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Childhood and adolescence are critical periods during which exposure to UV radiation is more likely to contribute to skin cancer in later life.
Parents have an important role to ensure their children establish healthy sun protection habits during the early years. Research into the effectiveness of role modelling shows us that adopting sun protective behaviours yourself means your children will be more likely to do the same.
When to use sun protection
The daily sun protection times are issued whenever UV levels reach 3 or above. Because you can’t see or feel UV, you can’t rely on your senses to let you know when you’re in danger. Get in the habit of checking the sun protection times each day.
Sun protection times are available from:
If you can’t find the daily sun protection times, make sure you use sun protection each day from September to the end of April in Victoria. Don’t just wait for hot, sunny days.
Make sure your child’s preschool or school follows the sun protection times or months of the year for sun protection. It’s not just terms 1 and 4 anymore!
When UV levels are low (usually from May to August), sun protection is generally not required. However, if spending longer periods of time outdoors or near reflective surfaces such as snow, it is recommended that your child’s skin be protected by wearing sensible clothing and seeking shade when available.
5 SunSmart steps
Active, outdoor play across the day throughout the year is important for health and development. Whenever you’re outside during the sun protection times, make sure the whole family are well protected, including the adults, by using these 5 SunSmart steps, even if it’s cool or cloudy.
1. Slip on covering clothing
If you can see skin, UV can reach it. Try to cover as much skin with cool, loose-fitting clothing.
Clothing style tips
- Choose clothing and baby wraps made from cool, densely-woven fabric that isn’t too tight and still allows air flow.
- Tops with elbow-length sleeves, and if possible, collars and knee-length or longer style shorts and skirts are best.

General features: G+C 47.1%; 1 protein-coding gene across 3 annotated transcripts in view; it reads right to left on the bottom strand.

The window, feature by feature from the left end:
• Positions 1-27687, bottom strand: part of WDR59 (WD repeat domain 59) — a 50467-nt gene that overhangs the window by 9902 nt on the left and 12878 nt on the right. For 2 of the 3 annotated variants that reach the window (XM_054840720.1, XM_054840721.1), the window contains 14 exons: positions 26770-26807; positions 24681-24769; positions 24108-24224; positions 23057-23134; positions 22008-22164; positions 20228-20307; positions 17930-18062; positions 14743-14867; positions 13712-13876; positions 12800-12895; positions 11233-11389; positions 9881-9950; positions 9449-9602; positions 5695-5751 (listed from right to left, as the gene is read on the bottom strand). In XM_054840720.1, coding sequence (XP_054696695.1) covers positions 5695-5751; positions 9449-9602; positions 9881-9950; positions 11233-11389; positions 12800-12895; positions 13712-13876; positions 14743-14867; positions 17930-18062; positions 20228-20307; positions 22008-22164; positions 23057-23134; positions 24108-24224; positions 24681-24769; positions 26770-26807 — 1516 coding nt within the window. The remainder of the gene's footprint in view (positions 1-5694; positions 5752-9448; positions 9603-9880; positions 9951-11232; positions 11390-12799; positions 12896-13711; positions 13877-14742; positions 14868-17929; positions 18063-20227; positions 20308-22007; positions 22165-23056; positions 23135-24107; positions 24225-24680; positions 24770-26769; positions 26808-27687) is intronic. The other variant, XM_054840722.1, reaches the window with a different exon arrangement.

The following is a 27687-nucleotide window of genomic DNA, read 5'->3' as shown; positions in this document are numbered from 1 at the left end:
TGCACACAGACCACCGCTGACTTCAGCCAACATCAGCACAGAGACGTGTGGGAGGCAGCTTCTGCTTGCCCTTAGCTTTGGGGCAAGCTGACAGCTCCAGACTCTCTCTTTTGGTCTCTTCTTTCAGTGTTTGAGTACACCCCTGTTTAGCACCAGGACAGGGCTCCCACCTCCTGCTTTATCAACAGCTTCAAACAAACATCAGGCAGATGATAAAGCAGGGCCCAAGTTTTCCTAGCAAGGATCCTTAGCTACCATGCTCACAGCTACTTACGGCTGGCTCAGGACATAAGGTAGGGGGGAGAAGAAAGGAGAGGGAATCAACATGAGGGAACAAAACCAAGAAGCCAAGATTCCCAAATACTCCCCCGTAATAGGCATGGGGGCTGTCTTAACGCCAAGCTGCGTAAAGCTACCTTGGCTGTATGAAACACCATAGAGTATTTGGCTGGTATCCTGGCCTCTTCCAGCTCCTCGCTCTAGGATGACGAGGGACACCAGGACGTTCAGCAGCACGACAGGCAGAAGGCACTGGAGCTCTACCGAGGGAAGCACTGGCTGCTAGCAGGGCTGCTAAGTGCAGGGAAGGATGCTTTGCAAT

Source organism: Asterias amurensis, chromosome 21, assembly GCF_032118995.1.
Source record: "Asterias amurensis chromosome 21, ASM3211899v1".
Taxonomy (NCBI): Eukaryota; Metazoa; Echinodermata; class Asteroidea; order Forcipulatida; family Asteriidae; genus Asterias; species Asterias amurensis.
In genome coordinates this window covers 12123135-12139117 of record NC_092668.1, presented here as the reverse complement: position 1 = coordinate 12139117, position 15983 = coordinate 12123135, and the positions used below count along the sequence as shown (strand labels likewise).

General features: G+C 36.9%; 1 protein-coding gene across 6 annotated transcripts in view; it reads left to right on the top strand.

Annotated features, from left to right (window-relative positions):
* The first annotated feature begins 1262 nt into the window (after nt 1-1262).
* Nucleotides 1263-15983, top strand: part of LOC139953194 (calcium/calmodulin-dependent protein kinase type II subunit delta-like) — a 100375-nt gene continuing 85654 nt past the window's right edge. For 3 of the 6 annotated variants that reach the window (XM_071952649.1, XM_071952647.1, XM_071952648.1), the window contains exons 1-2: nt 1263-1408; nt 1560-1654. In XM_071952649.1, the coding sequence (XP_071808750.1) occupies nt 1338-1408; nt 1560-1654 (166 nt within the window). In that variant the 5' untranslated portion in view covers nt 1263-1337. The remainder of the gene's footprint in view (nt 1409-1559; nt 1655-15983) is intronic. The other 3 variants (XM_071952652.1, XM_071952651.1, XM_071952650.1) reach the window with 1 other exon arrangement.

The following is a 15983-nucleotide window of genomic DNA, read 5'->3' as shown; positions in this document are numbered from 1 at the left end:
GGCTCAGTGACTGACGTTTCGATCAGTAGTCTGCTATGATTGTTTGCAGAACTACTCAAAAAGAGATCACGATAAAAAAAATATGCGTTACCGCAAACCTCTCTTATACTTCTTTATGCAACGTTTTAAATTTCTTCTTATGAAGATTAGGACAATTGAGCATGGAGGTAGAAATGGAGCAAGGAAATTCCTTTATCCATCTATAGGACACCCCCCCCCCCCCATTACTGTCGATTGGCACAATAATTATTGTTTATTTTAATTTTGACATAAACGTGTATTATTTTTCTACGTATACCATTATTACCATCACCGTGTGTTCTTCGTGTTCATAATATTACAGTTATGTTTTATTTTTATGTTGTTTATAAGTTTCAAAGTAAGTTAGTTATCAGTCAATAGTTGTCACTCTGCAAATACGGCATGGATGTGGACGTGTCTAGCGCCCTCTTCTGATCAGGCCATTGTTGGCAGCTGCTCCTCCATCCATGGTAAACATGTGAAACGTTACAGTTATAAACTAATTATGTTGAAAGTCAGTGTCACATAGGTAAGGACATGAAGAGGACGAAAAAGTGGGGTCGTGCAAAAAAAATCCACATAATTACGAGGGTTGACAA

- If a child is wearing a singlet top or dress, don’t forget to cover up with a t-shirt or shirt before outdoor play.
- Layering clothing can help create more UV protection.
- Darker colours generally offer more protection than lighter colours.
- Use rashies or t-shirts for outdoor swimming. If using a t-shirt, don’t forget to change it when out of the water as dry t-shirts have a tighter fabric structure than wet ones.
More tips on how to choose sun-protective clothing
2. Slop on SPF30 (or higher) broad-spectrum, water-resistant sunscreen
For any skin not covered by clothing, apply a generous amount of SPF30 (or higher) broad-spectrum, water-resistant sunscreen about 20 minutes before going outdoors and re-apply every two hours. One application is not enough. Only use sunscreen with other forms of sun protection. Sunscreen should never be used to extend time in the sun.
Sunscreen tips for parents
- Choose a sunscreen that your child feels comfortable wearing and is easy to apply.
- Remember to re-apply sunscreen after swimming or water play.
- When trying a new sunscreen on babies, test it on a small patch of skin first to make sure it is suitable.
- The Australasian College of Dermatologists state that because very young babies (less than six months of age) absorb more of any chemical applied to the skin than adults, the widespread regular use of chemical sunscreens is not recommended. The American Academy of Pediatrics has stated that sunscreens may be used on infants younger than six months on small areas of skin if adequate clothing and shade are not available .